By Jana Jones
But I am not a Claridge's kind of person," I said to my friend, writer Durant Imboden (Europe For Visitors) as we discussed my London itinerary. I am certainly not wealthy, I am not chic, I'm not famous, I am hardly elegant and I am anything but refined. So it was with some trepidation that I arrived in front of this most legendary of London hotels, with its liveried bellmen and porters standing just outside the revolving art-deco doors, waiting to take your luggage to your room or suite before you even check in.
Guess what I discovered...
I AM a Claridge's kind of person after all, because the ingenuous staff is so warm and so friendly that anyone who walks through these lovely doors is welcomed as a valued guest, and the profile is determined by the guests' preferences rather than by the guests' fame, financial standing, couture or brand of luggage (mine comes from Wal-Mart.)
Looking as though he had just stepped from the pages of GQ magazine, Tobias at the front desk set about checking us in. "We have a lovely traditional room set aside for you on the fifth floor," he said, "but it's still occupied."
"I understand," I said, because it was, after all, only 9:30am. Check-in time was almost six hours away, at 3:00pm. I told him that we would go for a walk and come back later.
"Ooooh," said Tobias, tapping away at the keyboard in front of him. One eyebrow raised, an impish smile just forming. "What do you think of this one?" he said to his colleague Julia. "Ahhhh, yes!" she said, smiling too.
"Which do you like better, traditional or Art-Deco?" he asked.
"Art-Deco," said my daughter, at the same time that I said "Traditional."
Tobias' smile broadened as he grabbed two small keys and put them in the slots provided in the key envelope. With a flourish he handed it to Julia, who would accompany us to our room.
"So which did you give us?" I asked
"Both!" he said, grinning with pleasure.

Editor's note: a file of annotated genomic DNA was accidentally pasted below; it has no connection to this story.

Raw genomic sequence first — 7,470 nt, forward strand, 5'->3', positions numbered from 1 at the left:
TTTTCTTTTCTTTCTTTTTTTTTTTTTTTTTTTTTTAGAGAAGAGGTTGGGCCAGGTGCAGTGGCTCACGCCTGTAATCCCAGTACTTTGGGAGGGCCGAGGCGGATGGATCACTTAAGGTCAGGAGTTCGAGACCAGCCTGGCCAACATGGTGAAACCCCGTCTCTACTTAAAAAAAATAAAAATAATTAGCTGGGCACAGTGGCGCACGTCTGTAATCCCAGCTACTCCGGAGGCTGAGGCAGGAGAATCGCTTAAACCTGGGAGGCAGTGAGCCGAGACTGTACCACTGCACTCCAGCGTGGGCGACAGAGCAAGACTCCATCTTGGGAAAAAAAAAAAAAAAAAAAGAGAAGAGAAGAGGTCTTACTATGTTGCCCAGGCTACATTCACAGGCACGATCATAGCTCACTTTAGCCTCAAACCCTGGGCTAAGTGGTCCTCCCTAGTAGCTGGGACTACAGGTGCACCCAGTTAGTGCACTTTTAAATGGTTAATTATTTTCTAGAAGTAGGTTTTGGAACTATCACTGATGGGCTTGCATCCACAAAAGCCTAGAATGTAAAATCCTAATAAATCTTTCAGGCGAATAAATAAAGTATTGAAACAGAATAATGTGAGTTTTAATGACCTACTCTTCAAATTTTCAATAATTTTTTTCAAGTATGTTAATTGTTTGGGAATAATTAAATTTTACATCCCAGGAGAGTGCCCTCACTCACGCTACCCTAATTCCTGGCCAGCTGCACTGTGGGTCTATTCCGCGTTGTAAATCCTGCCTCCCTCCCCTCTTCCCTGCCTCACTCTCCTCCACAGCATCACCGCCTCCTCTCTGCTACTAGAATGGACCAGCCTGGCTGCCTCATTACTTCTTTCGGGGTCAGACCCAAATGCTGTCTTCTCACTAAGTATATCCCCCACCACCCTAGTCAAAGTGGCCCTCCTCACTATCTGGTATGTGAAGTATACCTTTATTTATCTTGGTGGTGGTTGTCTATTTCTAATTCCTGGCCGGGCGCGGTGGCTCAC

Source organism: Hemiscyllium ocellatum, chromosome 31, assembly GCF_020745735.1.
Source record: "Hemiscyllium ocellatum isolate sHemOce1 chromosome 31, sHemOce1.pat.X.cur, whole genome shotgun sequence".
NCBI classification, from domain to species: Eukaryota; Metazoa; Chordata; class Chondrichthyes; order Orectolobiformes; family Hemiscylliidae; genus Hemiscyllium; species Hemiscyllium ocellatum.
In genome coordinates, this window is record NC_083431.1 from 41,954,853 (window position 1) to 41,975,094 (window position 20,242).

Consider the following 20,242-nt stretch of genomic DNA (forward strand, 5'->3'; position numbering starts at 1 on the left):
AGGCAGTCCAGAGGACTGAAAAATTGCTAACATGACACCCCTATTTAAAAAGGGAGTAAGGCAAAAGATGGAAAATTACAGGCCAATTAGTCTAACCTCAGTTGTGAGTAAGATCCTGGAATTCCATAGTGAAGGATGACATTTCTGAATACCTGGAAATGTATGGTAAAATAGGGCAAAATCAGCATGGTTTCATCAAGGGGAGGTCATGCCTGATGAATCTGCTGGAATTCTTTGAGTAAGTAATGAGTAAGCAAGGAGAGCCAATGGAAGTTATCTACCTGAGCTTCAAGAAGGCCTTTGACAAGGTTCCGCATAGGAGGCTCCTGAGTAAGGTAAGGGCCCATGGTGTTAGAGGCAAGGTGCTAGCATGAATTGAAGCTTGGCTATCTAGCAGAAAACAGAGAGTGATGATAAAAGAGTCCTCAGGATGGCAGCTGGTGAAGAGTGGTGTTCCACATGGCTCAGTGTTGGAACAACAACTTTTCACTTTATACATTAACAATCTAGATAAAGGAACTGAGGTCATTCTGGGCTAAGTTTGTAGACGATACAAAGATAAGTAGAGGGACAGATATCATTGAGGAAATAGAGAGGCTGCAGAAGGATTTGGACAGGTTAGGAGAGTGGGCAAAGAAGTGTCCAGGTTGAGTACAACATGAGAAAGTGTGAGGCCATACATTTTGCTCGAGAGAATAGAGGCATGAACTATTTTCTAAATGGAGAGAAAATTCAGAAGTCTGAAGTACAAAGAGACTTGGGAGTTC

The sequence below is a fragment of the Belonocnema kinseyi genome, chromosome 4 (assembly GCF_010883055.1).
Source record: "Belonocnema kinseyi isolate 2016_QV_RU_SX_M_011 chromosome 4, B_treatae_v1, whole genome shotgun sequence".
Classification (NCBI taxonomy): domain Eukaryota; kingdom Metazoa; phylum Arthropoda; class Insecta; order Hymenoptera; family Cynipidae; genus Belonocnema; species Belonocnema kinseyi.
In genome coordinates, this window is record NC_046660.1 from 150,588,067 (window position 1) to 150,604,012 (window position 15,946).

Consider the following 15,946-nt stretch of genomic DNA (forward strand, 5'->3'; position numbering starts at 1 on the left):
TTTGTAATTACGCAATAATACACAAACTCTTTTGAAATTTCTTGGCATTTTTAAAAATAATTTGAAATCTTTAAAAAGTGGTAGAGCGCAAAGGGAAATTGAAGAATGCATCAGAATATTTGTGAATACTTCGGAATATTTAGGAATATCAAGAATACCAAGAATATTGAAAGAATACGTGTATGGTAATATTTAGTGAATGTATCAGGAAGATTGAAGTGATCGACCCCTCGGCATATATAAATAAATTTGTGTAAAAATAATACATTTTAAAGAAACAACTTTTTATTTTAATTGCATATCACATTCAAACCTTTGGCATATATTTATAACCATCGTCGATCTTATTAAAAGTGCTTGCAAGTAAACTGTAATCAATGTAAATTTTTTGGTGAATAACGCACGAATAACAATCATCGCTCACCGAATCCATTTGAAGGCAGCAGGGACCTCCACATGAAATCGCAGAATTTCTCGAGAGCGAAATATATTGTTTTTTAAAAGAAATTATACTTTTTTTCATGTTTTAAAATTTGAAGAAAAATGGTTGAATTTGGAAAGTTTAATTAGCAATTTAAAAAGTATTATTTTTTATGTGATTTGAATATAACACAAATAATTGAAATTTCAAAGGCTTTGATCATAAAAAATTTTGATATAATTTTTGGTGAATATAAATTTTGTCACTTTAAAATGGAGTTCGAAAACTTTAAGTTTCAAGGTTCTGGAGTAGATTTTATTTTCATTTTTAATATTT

(It impressed me greatly that Barbara Walters had also arrived at the reception counter; he could have left us to help her, but he didn't, he gave us his full attention.)
Julia led us to the elevator just opposite reception. When its doors opened I was surprised to see a space much larger than the door would indicate, with a most proper gentleman to run it, and a sofa. We were taken to the fifth floor; Julia turned right and we followed her to the end of the hallway where she showed us how to use our key to open our door.
We were escorted into a foyer, which didn't surprise me much since I had heard that many of Claridge's rooms have entry foyers, but when I looked up, I realized that we had entered a large salon, and through a door to the right was a bedroom; there was a second foyer and some doors going off in different angles, and at first I was most confused.
And then I realized that we had been accommodated in a huge one-bedroom suite.
Now if someone had told me that I would walk into a space where the first thing I saw was a leopard-spotted wallpaper in a dusky blue, a dark red carpet with a slight plaid to it, two cotton-candy pink striped chairs with curlicues embroidered into them, a teal striped sofa and Rorshach-test paisley drapes with pink, coral and teal as the primary colors, if someone had told me this and had said it was classy looking, I would have laughed. Hard. And had someone told me that the bedroom would have three different types of plaids, in reds and browns, the same paisely drapes, a country-inspired bedspread design and turquoise chairs to go with the burled maple Art-Deco furniture, scalloped and coved walls and ceilings, I would have laughed again. Harder.
But to my surprise, it all worked. It was delightful and fun.
And then Julia led us through another foyer in which was a door to a small toilet, and then another door to a dressing room with closets, a chest of drawers, and a small plush chair; and beyond that to a set of French doors which led into a glorious bathroom.